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Did you know?
  • The original Rudolph did not have a red nose. In that day and age, red noses were seen as an indicator of chronic alcoholism and Montgomery Ward didn’t want him to look like a drunkard. To complete the original picture, he was almost named Reginald or Rollo.
  • The Christmas wreath was originally hung as a symbol of Jesus. The holly represents his crown of thorns and the red berries the blood he shed.
  • The three traditional colors of most Christmas decorations are red, green and gold. Red symbolizes the blood of Christ, green symbolized life and rebirth, and gold represents light, royalty and wealth.
  • Tinsel was invented in 1610 in Germany and was once made of real silver.
  • The oldest artificial Christmas trees date back to the late 1800s and were made of green raffia (think grass hula skirts) or dyed goose feathers. Next the Addis Brush Company used their machinery that wove toilet brushes to create pine-like branches for artificial Christmas trees that were less flammable and could hold heavier decorations.
  • ‘Jingle Bells’ – the popular Christmas song was composed by James Pierpont in Massachusetts, America. It was, however, written for thanksgiving and not Christmas.
  • Coca-Cola was the first company that used Santa Claus during the winter season for promotion.
  • Hallmark introduced their first Christmas cards in 1915.
  • The first recorded date of Christmas being celebrated on December 25th was in 336, during the time of the Roman Emperor Constantine. A few years later, Pope Julius I officially declared that the birth of Jesus would be celebrated on that day.
  • Santa Claus's sleigh is led by eight reindeer: Dasher, Dancer, Prancer, Vixen, Comet, Cupid, Dunder (variously spelled Donder and Donner), and Blixem (variously spelled Blixen and Blitzen), with Rudolph being a 20th-century inclusion.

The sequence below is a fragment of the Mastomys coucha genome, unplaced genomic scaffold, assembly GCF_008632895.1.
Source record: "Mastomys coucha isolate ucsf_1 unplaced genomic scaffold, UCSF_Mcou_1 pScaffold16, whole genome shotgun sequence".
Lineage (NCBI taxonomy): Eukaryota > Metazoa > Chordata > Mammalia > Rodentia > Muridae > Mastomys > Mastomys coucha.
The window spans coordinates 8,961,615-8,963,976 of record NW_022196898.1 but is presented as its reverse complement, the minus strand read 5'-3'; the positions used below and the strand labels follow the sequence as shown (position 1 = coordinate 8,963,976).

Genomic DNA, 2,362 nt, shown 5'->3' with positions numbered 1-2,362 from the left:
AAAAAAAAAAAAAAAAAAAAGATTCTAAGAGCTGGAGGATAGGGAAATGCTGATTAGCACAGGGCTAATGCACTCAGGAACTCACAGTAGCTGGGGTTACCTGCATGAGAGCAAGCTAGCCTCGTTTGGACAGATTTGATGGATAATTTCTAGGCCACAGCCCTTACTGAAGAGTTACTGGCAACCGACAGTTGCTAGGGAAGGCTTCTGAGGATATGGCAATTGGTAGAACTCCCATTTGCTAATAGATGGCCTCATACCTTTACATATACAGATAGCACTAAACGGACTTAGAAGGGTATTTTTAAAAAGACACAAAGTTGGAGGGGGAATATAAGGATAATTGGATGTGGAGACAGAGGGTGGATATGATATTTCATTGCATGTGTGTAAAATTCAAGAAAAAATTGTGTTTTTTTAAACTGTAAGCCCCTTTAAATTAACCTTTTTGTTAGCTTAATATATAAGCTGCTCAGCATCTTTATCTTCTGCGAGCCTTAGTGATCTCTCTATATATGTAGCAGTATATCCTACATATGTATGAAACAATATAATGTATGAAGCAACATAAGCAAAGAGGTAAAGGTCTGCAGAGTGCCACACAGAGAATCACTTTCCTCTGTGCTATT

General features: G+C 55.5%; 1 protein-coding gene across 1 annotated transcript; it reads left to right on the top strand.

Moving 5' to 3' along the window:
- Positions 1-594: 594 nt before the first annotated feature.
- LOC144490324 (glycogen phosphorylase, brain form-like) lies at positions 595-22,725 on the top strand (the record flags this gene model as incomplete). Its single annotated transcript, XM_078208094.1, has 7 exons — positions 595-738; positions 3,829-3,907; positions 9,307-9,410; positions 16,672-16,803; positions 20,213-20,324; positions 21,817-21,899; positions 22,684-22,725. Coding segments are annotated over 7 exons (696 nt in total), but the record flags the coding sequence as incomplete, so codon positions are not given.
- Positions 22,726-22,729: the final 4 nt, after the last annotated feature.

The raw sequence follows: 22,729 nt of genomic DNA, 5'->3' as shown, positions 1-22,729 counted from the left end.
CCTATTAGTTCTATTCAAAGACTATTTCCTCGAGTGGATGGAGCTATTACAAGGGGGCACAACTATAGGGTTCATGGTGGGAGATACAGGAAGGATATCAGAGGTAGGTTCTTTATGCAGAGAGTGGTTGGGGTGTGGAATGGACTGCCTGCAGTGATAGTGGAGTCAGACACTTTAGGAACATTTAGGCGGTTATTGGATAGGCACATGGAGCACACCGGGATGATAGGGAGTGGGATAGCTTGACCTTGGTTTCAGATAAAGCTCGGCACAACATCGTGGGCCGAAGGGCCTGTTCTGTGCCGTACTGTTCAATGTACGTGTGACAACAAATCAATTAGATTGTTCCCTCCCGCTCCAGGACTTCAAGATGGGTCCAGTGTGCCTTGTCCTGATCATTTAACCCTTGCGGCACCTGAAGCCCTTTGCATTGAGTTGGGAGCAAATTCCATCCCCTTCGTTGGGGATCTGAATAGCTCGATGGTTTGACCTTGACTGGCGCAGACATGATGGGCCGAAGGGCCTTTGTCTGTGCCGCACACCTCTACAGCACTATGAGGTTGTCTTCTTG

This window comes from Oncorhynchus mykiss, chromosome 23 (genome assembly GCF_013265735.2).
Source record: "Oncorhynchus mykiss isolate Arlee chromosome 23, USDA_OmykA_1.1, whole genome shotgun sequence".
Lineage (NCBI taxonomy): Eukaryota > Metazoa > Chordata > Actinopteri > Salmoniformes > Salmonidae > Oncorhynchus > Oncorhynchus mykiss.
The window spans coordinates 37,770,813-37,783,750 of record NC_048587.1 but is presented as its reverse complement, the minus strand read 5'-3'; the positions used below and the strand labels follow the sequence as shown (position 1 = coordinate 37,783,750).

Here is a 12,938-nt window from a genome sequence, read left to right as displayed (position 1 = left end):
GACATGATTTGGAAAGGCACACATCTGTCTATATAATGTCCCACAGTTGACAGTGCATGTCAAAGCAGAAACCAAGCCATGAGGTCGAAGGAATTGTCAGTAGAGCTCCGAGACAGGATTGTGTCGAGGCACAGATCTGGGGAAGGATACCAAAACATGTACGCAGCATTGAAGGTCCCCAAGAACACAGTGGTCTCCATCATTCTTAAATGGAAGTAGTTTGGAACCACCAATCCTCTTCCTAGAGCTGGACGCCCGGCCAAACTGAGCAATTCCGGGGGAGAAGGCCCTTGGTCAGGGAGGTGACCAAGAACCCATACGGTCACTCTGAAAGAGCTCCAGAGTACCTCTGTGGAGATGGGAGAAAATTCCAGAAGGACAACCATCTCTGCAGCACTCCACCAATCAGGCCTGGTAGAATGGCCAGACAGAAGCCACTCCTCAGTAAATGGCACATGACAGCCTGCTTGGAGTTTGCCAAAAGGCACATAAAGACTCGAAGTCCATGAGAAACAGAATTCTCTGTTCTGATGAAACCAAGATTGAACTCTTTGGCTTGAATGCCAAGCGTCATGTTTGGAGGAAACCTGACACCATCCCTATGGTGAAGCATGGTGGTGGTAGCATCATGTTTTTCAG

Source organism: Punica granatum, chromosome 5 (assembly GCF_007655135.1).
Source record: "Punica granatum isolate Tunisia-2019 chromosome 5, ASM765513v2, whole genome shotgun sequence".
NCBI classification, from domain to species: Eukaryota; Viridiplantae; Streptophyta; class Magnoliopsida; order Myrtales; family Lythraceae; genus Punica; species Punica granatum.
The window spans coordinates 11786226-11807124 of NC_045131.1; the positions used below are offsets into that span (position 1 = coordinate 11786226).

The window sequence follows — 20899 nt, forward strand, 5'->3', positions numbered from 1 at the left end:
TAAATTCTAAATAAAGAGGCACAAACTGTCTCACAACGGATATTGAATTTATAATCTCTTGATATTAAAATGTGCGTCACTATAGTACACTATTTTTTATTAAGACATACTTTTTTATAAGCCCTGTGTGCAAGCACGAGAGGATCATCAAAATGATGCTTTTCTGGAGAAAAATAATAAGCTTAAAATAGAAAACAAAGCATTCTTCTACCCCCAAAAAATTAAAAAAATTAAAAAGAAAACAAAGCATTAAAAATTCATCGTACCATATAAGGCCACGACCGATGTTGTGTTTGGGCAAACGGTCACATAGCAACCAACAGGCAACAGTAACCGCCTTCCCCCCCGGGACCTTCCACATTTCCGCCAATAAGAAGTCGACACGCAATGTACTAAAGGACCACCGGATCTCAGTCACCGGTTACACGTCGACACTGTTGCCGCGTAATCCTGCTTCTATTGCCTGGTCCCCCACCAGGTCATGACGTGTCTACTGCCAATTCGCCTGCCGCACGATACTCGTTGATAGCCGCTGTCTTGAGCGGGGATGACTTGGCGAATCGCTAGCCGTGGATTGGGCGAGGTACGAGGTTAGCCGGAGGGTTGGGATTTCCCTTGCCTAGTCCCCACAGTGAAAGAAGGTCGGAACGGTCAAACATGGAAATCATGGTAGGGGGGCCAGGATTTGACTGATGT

• Outdoor Christmas lights on homes evolved from decorating the traditional Christmas tree and house with candles during the Christmas season. Lighting the tree with small candles dates back to the 17th century and originated in Germany before spreading to Eastern Europe.
  • That big, jolly man in the red suit with a white beard didn’t always look that way. Prior to 1931, Santa was depicted as everything from a tall gaunt man to a spooky-looking elf. He has donned a bishop's robe and a Norse huntsman's animal skin. When Civil War cartoonist Thomas Nast drew Santa Claus for Harper's Weekly in 1862, Santa was a small elflike figure who supported the Union. Nast continued to draw Santa for 30 years, changing the color of his coat from tan to the red he’s known for today.
  • Christmas 2018 countdown has already begun. Will you be ready???
  • Why do we love Christmas? It's all about the traditions. In this chaotic world we can miss the "good old days." Christmas reminds us of that time.

chuckd

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About chuckd

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    Norman, Oklahoma, USA
  • Occupation
    Retired

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  1. I'm with Bill, very pretty, but no way near 1,000,000 lights. Seems like there's lots of 'inflating numbers' in this hobby. Saw someone else recently that claimed to have 1.5 million incandescent lights, with sixty 20-amp circuits. Sorry, the math doesn't work!
  2. I've used a simple single channel pneumatic traffic counter for years now, works great. Most of these are in the $350 to $450 dollar range.
  3. Broadcast Warehouse TX1 with a Ramsey FMA200 antenna connected with 50 feet of LMR400 coax.
  4. Too many lights? What is this heresy of which you speak?
  5. One of our display features is what we call an LED matrix display. A lot of people have these now, and as you probably know you can put words up on it, or scroll phrases across it. We use this a lot in our sequences, and it gets some viewers to come up with creative requests. On more than one occasion, we've been asked to put up marriage proposals (at some time during the night, pop up a 'would you marry me' message). So far I've always said no, but it makes me feel kind of guilty as I'd normally like to help out with this kind of stuff. Also, we've been asked to advertise as well. This one doesn't sit well with me, and I politely turn them down. The display raises money for a local charity, so I've thought about maybe doing marriage proposals for certain size donations. However, I'd hate for it to start a flood of requests. Anyone else there run into this? What did you do, and how do 'other' viewers react to it?